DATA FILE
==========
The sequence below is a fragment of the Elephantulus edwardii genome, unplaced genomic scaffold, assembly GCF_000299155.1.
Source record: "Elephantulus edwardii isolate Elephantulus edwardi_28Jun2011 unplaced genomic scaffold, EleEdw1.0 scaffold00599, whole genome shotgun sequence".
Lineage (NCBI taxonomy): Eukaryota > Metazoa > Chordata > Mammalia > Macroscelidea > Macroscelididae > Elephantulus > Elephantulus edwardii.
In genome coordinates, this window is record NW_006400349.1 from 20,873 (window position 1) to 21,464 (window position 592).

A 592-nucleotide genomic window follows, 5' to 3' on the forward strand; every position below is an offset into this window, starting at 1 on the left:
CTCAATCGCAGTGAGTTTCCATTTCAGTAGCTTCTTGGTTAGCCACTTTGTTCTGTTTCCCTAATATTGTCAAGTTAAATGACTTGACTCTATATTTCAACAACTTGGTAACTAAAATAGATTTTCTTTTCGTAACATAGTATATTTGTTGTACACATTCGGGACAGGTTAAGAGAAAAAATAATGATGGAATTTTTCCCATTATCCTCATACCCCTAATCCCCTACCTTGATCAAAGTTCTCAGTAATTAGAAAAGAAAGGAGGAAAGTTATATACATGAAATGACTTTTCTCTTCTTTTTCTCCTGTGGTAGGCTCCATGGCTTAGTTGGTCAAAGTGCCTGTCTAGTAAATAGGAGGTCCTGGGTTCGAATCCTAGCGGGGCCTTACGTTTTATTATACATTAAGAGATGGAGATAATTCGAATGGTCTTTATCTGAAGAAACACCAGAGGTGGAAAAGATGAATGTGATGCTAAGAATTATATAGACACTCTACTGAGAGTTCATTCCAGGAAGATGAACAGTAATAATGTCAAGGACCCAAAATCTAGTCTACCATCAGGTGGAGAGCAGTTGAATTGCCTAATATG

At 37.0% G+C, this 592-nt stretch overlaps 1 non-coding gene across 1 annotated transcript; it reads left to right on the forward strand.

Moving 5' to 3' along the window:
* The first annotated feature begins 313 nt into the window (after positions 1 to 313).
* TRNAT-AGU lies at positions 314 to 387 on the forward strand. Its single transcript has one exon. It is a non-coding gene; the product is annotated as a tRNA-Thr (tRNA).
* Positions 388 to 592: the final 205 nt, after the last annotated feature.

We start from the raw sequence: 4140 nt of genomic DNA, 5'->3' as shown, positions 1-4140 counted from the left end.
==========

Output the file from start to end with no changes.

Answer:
The sequence below is a fragment of the Elephantulus edwardii genome, unplaced genomic scaffold, assembly GCF_000299155.1.
Source record: "Elephantulus edwardii isolate Elephantulus edwardi_28Jun2011 unplaced genomic scaffold, EleEdw1.0 scaffold00599, whole genome shotgun sequence".
Lineage (NCBI taxonomy): Eukaryota > Metazoa > Chordata > Mammalia > Macroscelidea > Macroscelididae > Elephantulus > Elephantulus edwardii.
In genome coordinates, this window is record NW_006400349.1 from 20,873 (window position 1) to 21,464 (window position 592).

A 592-nucleotide genomic window follows, 5' to 3' on the forward strand; every position below is an offset into this window, starting at 1 on the left:
CTCAATCGCAGTGAGTTTCCATTTCAGTAGCTTCTTGGTTAGCCACTTTGTTCTGTTTCCCTAATATTGTCAAGTTAAATGACTTGACTCTATATTTCAACAACTTGGTAACTAAAATAGATTTTCTTTTCGTAACATAGTATATTTGTTGTACACATTCGGGACAGGTTAAGAGAAAAAATAATGATGGAATTTTTCCCATTATCCTCATACCCCTAATCCCCTACCTTGATCAAAGTTCTCAGTAATTAGAAAAGAAAGGAGGAAAGTTATATACATGAAATGACTTTTCTCTTCTTTTTCTCCTGTGGTAGGCTCCATGGCTTAGTTGGTCAAAGTGCCTGTCTAGTAAATAGGAGGTCCTGGGTTCGAATCCTAGCGGGGCCTTACGTTTTATTATACATTAAGAGATGGAGATAATTCGAATGGTCTTTATCTGAAGAAACACCAGAGGTGGAAAAGATGAATGTGATGCTAAGAATTATATAGACACTCTACTGAGAGTTCATTCCAGGAAGATGAACAGTAATAATGTCAAGGACCCAAAATCTAGTCTACCATCAGGTGGAGAGCAGTTGAATTGCCTAATATG

At 37.0% G+C, this 592-nt stretch overlaps 1 non-coding gene across 1 annotated transcript; it reads left to right on the forward strand.

Moving 5' to 3' along the window:
* The first annotated feature begins 313 nt into the window (after positions 1 to 313).
* TRNAT-AGU lies at positions 314 to 387 on the forward strand. Its single transcript has one exon. It is a non-coding gene; the product is annotated as a tRNA-Thr (tRNA).
* Positions 388 to 592: the final 205 nt, after the last annotated feature.

We start from the raw sequence: 4140 nt of genomic DNA, 5'->3' as shown, positions 1-4140 counted from the left end.